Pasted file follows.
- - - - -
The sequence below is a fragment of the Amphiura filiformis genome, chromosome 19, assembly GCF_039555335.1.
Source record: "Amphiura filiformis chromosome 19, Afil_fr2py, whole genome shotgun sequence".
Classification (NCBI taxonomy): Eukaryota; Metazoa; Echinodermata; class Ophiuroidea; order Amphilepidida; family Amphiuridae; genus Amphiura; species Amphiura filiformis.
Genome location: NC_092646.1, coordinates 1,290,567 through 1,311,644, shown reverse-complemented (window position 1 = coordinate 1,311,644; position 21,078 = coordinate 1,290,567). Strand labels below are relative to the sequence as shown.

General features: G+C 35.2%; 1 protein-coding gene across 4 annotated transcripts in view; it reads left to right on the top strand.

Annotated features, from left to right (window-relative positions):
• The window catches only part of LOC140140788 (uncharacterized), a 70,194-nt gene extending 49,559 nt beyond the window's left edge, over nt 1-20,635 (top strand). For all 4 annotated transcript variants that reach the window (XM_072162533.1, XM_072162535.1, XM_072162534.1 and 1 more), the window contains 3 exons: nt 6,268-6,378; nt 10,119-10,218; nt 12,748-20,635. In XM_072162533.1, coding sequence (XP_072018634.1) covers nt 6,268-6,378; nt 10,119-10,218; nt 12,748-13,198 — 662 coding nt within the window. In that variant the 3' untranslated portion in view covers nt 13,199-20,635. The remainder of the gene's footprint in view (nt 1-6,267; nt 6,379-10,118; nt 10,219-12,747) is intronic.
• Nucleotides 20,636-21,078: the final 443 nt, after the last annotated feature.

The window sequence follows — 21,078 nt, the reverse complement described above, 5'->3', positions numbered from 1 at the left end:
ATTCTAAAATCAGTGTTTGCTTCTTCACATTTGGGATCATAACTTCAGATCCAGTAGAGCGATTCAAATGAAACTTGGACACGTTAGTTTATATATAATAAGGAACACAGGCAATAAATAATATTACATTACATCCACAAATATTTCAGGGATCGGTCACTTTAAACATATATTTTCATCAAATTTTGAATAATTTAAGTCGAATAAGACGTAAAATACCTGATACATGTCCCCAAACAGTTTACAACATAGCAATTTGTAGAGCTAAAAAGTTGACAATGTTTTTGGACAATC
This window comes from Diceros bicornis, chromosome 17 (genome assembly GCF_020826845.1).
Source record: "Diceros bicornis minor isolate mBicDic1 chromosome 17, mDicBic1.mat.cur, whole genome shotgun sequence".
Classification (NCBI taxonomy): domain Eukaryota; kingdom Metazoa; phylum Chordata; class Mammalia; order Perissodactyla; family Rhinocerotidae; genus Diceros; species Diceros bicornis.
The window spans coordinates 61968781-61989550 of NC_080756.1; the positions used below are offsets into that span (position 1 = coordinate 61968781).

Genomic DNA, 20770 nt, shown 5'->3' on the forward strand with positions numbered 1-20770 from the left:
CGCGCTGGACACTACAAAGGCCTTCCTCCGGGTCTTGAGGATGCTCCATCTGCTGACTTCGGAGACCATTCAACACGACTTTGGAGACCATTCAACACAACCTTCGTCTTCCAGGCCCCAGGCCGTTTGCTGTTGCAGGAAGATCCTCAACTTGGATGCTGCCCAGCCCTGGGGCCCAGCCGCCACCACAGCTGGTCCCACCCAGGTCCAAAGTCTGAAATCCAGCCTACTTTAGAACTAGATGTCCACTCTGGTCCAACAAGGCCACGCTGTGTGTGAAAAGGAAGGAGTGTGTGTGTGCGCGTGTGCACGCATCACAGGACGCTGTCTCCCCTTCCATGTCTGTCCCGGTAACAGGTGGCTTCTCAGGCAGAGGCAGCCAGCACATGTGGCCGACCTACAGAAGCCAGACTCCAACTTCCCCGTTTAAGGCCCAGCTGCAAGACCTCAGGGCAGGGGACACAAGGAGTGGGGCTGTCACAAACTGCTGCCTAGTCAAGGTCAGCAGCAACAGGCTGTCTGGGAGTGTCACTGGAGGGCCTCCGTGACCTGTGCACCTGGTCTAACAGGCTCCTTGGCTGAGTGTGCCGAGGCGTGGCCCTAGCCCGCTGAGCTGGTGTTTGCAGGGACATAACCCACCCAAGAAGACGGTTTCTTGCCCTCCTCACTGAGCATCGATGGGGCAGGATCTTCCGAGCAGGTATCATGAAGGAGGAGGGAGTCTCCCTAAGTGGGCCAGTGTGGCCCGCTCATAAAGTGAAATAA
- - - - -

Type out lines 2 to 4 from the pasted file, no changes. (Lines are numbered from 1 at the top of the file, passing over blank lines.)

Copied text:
Source record: "Amphiura filiformis chromosome 19, Afil_fr2py, whole genome shotgun sequence".
Classification (NCBI taxonomy): Eukaryota; Metazoa; Echinodermata; class Ophiuroidea; order Amphilepidida; family Amphiuridae; genus Amphiura; species Amphiura filiformis.
Genome location: NC_092646.1, coordinates 1,290,567 through 1,311,644, shown reverse-complemented (window position 1 = coordinate 1,311,644; position 21,078 = coordinate 1,290,567). Strand labels below are relative to the sequence as shown.